Ancient Monuments

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Unenclosed hut circle settlement with adjacent enclosure and linear boundary 1.41km south west of East Castick Farm

A Scheduled Monument in North Hill, Cornwall

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Latitude: 50.5524 / 50°33'8"N

Longitude: -4.4646 / 4°27'52"W

OS Eastings: 225505.380278

OS Northings: 75414.490684

OS Grid: SX255754

Mapcode National: GBR NF.GK21

Mapcode Global: FRA 17JL.Y80

Entry Name: Unenclosed hut circle settlement with adjacent enclosure and linear boundary 1.41km SW of East Castick Farm

Scheduled Date: 2 June 1992

Source: Historic England

Source ID: 1009805

English Heritage Legacy ID: 15118

County: Cornwall

Civil Parish: North Hill

Traditional County: Cornwall

Lieutenancy Area (Ceremonial County): Cornwall

Church of England Parish: North Hill

Church of England Diocese: Truro


The monument includes a small unenclosed hut circle settlement with an
adjacent ovoid enclosure and attached boundary wall, situated near a
Prehistoric field system and other scattered hut circles in the broad valley
between Kilmar Tor and Hawk's Tor, part of Twelve Men's Moor on eastern Bodmin
The hut circle settlement includes four stone hut circles. Three are situated
south of the enclosure's eastern end and form a cluster separated by gaps 1-2m
wide; the fourth hut circle is situated 33m north of the other three, on the
opposite side of the enclosure's eastern end. The hut circles survive with
circular walls of heaped rubble, up to 1.5m wide and 0.8m high, around
levelled internal areas ranging from 3m to 6.5m in diameter. The walls
contain occasional inner facing slabs and entrance gaps are visible in two
examples, facing north and ENE respectively. One of these entrances is
flanked to one side by an end-set slab, called an orthostat. The smallest hut
circle incorporates two massive ground-fast boulders in the northern sector of
its wall. The enclosure is defined by a wall of heaped rubble, up to 1.25m
wide and 0.7m high, incorporating some lengths of boulders placed in a
contiguous line. The wall encloses an ovoid internal area measuring 46m ENE-
WSW by 25m maximum NNW-SSE and encompasses a small but marked natural terrace
in the hillslope. A low rubble wall, up to 1.5m wide and 0.4m high, extends
WSW for 52m from the western end of the enclosure, causing an angular change
of direction in the enclosure wall where the two walls meet. All of the
walling in the monument has a considerable build-up of deposits against its
uphill, southern, sides comprising material washed down the hillslope since
its construction.

The site of the monument is shown on the attached map extract.
It includes a 2 metre boundary around the archaeological features,
considered to be essential for the monument's support and preservation.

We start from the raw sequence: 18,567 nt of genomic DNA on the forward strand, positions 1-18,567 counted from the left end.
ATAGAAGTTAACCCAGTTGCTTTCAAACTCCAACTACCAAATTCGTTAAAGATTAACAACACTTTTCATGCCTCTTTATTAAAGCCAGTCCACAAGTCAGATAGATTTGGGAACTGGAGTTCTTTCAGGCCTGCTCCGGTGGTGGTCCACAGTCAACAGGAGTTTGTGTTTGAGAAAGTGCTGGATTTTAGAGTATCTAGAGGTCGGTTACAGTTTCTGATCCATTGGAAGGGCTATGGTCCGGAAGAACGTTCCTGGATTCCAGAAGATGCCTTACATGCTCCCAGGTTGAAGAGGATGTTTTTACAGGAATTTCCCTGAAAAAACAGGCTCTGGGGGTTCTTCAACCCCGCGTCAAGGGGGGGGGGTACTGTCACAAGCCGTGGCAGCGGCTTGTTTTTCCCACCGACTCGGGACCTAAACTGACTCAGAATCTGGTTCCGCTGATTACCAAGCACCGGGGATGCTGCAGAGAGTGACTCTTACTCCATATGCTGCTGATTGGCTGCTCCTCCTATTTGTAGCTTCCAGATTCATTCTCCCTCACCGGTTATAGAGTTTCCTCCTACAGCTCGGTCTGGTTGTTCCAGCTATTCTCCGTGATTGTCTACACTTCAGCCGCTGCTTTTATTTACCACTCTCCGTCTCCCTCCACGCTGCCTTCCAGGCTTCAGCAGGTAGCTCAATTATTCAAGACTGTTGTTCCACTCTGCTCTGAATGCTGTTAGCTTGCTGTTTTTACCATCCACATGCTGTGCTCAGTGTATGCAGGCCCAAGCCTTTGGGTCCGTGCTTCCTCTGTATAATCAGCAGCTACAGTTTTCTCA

Source: Historic England

Reasons for Scheduling

Bodmin Moor, the largest of the Cornish granite uplands, has long been
recognised to have exceptional preservation of archaeological remains. The
Moor has been the subject of detailed archaeological survey and is one of the
best recorded upland landscapes in England. The extensive relict landscapes of
prehistoric, medieval and post-medieval date provide direct evidence for human
exploitation of the Moor from the earliest prehistoric period onwards. The
well-preserved and often visible relationship between settlement sites, field
systems, ceremonial and funerary monuments as well as later industrial remains
provides significant insights into successive changes in the pattern of land
use through time. Stone hut circles were the dwelling places of prehistoric
farmers on the Moor, mostly dating from the Bronze Age (c.2000-700 BC). The
stone-based round houses survive as low walls or banks enclosing a circular
floor area; remains of a turf or thatch roof are not preserved. The huts occur
singly or in small or large groups and may occur in the open or be enclosed by
a bank of earth and stone. Although they are common on the Moor, their
longevity of use and their relationship with other monument types provides
important information on the diversity of social organisation and farming
practices among prehistoric communities. They are particularly representative
of their period and a substantial proportion of surviving examples are
considered worthy of protection.

This hut circle settlement, enclosure and boundary wall on Twelve Men's Moor
has survived well without any evident or recorded disturbance. The soil
build-up since their construction will also preserve contemporary land
surfaces and environmental deposits. It contains a small group of
contemporary, inter-related structures which, together with its proximity to
other broadly contemporary hut circles and field boundaries, demonstrates well
the nature of settlement during the Bronze Age.

Source: Historic England


9/1991, Carter, A./RCHME, 1:2500 AP transcription for SX 2575 (Consulted 9/1991),
Consulted 9/1991, Cornwall SMR entries for PRN 1190.05/6/7/8,
consulted 9/1991, Cornwall SMR entry for PRN 1014,
consulted 9/1991, Cornwall SMR entry for PRN 1173,
consulted 9/1991, Cornwall SMR entry for PRN 1190,
Consulted 9/1991, Cornwall SMR entry for PRN 1190.11,

Source: Historic England

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